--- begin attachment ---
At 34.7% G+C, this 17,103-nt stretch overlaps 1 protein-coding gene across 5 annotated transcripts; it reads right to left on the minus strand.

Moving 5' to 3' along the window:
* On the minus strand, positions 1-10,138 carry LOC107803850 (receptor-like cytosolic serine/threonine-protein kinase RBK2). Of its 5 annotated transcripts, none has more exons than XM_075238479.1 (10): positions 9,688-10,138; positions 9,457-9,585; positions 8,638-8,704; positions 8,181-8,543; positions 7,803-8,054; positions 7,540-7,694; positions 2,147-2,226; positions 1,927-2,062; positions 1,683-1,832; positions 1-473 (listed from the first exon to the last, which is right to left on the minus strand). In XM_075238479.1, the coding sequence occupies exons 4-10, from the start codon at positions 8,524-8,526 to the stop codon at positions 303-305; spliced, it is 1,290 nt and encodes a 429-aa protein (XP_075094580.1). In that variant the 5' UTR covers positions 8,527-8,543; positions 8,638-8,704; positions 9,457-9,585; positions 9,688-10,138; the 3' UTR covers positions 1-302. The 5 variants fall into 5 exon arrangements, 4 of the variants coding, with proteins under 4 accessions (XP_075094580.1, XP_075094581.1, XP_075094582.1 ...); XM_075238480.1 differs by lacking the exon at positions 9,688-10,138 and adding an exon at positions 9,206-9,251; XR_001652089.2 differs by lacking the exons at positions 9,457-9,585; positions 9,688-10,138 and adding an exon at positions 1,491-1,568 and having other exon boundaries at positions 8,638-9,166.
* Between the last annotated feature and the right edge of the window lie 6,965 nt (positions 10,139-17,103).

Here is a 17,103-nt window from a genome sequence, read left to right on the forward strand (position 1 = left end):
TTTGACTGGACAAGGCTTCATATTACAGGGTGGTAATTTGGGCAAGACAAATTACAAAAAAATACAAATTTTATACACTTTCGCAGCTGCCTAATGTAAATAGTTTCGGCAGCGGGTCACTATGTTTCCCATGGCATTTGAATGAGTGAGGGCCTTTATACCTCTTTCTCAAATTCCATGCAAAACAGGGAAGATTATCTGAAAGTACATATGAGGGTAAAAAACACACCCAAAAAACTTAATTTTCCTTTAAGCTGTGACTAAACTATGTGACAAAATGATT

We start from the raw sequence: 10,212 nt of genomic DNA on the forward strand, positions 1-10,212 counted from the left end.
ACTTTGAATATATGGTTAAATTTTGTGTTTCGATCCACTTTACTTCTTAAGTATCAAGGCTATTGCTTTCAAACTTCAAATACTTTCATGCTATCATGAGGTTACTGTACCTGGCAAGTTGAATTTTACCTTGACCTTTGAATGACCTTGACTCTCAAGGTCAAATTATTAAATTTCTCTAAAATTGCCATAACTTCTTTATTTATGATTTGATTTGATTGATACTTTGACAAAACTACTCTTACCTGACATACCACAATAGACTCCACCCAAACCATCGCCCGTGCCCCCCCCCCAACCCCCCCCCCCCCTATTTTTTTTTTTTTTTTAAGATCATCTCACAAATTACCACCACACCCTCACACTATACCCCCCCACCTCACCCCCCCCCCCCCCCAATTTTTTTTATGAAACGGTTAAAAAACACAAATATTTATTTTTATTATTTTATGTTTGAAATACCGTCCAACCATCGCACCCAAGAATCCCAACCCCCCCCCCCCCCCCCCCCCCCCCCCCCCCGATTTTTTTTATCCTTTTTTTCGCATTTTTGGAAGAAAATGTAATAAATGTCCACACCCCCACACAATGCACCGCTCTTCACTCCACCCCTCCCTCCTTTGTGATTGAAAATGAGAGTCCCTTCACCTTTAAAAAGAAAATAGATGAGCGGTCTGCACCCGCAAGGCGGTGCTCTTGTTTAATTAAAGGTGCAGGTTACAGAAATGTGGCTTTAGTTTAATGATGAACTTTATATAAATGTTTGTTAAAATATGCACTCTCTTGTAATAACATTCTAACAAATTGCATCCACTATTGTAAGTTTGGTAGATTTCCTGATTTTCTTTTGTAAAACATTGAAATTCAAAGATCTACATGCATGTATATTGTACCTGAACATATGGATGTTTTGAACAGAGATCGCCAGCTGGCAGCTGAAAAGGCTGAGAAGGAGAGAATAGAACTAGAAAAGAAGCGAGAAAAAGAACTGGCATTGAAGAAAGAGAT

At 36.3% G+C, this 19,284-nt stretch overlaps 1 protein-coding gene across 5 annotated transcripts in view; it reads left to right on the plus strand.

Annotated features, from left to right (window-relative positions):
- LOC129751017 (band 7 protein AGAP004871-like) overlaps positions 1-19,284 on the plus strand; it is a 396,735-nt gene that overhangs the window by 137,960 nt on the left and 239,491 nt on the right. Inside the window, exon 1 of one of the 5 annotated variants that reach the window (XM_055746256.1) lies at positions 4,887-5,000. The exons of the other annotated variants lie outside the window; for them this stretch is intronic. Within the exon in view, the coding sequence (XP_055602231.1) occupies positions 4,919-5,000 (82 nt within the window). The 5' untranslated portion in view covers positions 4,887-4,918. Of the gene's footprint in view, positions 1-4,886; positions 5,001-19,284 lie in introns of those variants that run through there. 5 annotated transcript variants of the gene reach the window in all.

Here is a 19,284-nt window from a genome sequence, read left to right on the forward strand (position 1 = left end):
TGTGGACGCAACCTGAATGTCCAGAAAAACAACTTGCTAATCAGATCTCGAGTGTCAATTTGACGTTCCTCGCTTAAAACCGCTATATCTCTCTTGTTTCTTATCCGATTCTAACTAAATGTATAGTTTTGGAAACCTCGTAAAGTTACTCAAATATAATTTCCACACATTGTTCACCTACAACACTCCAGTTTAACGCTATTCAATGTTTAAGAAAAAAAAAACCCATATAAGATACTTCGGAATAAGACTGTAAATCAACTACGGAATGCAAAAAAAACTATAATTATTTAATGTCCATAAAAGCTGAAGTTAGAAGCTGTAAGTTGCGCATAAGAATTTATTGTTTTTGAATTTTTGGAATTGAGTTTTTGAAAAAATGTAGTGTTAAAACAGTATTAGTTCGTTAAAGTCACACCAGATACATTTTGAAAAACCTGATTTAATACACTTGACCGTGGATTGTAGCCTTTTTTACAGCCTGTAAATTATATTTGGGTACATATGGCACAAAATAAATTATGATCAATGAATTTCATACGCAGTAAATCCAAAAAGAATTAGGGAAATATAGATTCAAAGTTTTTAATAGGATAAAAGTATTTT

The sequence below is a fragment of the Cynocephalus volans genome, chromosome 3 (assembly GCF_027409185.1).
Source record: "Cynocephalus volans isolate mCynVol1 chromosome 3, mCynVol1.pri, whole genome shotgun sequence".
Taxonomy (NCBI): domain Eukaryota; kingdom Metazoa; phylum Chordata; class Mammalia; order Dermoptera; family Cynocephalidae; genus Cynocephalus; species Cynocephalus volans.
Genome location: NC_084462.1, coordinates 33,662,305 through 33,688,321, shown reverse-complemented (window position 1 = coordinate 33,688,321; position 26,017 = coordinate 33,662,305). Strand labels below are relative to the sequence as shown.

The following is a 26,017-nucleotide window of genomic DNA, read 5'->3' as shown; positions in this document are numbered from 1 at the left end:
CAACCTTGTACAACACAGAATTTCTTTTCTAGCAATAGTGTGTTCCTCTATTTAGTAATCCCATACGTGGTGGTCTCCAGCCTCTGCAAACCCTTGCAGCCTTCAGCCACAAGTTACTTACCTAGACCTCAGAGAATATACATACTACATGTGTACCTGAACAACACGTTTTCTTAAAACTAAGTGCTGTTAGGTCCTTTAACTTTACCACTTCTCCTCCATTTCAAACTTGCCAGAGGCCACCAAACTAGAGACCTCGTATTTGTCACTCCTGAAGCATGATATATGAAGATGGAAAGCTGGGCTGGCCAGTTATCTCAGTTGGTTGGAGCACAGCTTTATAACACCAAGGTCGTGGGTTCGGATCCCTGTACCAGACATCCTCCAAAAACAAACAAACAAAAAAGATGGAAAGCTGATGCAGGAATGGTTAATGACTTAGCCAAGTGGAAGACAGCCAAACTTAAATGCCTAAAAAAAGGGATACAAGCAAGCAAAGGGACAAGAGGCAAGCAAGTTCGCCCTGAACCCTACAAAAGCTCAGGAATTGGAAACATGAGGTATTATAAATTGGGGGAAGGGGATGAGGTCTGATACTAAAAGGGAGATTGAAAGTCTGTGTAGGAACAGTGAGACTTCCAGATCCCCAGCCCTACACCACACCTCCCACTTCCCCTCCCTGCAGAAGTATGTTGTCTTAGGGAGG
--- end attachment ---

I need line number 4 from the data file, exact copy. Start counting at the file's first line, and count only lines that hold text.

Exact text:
* Between the last annotated feature and the right edge of the window lie 6,965 nt (positions 10,139-17,103).